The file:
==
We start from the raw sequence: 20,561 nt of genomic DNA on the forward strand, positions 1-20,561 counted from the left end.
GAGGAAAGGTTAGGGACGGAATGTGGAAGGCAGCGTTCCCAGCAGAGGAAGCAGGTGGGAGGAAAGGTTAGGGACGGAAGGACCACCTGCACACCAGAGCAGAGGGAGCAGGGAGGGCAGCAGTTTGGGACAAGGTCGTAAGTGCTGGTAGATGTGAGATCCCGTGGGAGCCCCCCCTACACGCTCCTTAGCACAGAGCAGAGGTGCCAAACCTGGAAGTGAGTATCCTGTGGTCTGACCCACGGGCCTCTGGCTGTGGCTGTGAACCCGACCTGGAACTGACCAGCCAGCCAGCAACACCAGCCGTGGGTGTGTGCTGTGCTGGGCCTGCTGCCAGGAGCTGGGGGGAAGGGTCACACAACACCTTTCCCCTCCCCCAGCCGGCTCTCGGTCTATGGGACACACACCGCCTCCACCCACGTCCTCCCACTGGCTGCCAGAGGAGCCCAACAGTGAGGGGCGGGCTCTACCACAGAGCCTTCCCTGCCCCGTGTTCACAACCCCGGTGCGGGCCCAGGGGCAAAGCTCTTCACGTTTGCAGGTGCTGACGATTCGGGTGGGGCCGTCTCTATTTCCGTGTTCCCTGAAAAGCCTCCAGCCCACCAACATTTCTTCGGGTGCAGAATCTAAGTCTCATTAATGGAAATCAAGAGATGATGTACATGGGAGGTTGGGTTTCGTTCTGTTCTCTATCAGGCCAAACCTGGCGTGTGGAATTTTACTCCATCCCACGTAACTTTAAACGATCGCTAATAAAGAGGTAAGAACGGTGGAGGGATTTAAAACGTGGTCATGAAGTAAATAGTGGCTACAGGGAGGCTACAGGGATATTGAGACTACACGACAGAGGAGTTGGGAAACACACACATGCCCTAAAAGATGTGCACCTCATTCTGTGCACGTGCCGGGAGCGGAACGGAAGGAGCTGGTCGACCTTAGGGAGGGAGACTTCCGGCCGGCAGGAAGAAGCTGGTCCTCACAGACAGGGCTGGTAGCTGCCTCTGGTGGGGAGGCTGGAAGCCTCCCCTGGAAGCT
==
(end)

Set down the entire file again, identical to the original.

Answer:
We start from the raw sequence: 20,561 nt of genomic DNA on the forward strand, positions 1-20,561 counted from the left end.
GAGGAAAGGTTAGGGACGGAATGTGGAAGGCAGCGTTCCCAGCAGAGGAAGCAGGTGGGAGGAAAGGTTAGGGACGGAAGGACCACCTGCACACCAGAGCAGAGGGAGCAGGGAGGGCAGCAGTTTGGGACAAGGTCGTAAGTGCTGGTAGATGTGAGATCCCGTGGGAGCCCCCCCTACACGCTCCTTAGCACAGAGCAGAGGTGCCAAACCTGGAAGTGAGTATCCTGTGGTCTGACCCACGGGCCTCTGGCTGTGGCTGTGAACCCGACCTGGAACTGACCAGCCAGCCAGCAACACCAGCCGTGGGTGTGTGCTGTGCTGGGCCTGCTGCCAGGAGCTGGGGGGAAGGGTCACACAACACCTTTCCCCTCCCCCAGCCGGCTCTCGGTCTATGGGACACACACCGCCTCCACCCACGTCCTCCCACTGGCTGCCAGAGGAGCCCAACAGTGAGGGGCGGGCTCTACCACAGAGCCTTCCCTGCCCCGTGTTCACAACCCCGGTGCGGGCCCAGGGGCAAAGCTCTTCACGTTTGCAGGTGCTGACGATTCGGGTGGGGCCGTCTCTATTTCCGTGTTCCCTGAAAAGCCTCCAGCCCACCAACATTTCTTCGGGTGCAGAATCTAAGTCTCATTAATGGAAATCAAGAGATGATGTACATGGGAGGTTGGGTTTCGTTCTGTTCTCTATCAGGCCAAACCTGGCGTGTGGAATTTTACTCCATCCCACGTAACTTTAAACGATCGCTAATAAAGAGGTAAGAACGGTGGAGGGATTTAAAACGTGGTCATGAAGTAAATAGTGGCTACAGGGAGGCTACAGGGATATTGAGACTACACGACAGAGGAGTTGGGAAACACACACATGCCCTAAAAGATGTGCACCTCATTCTGTGCACGTGCCGGGAGCGGAACGGAAGGAGCTGGTCGACCTTAGGGAGGGAGACTTCCGGCCGGCAGGAAGAAGCTGGTCCTCACAGACAGGGCTGGTAGCTGCCTCTGGTGGGGAGGCTGGAAGCCTCCCCTGGAAGCT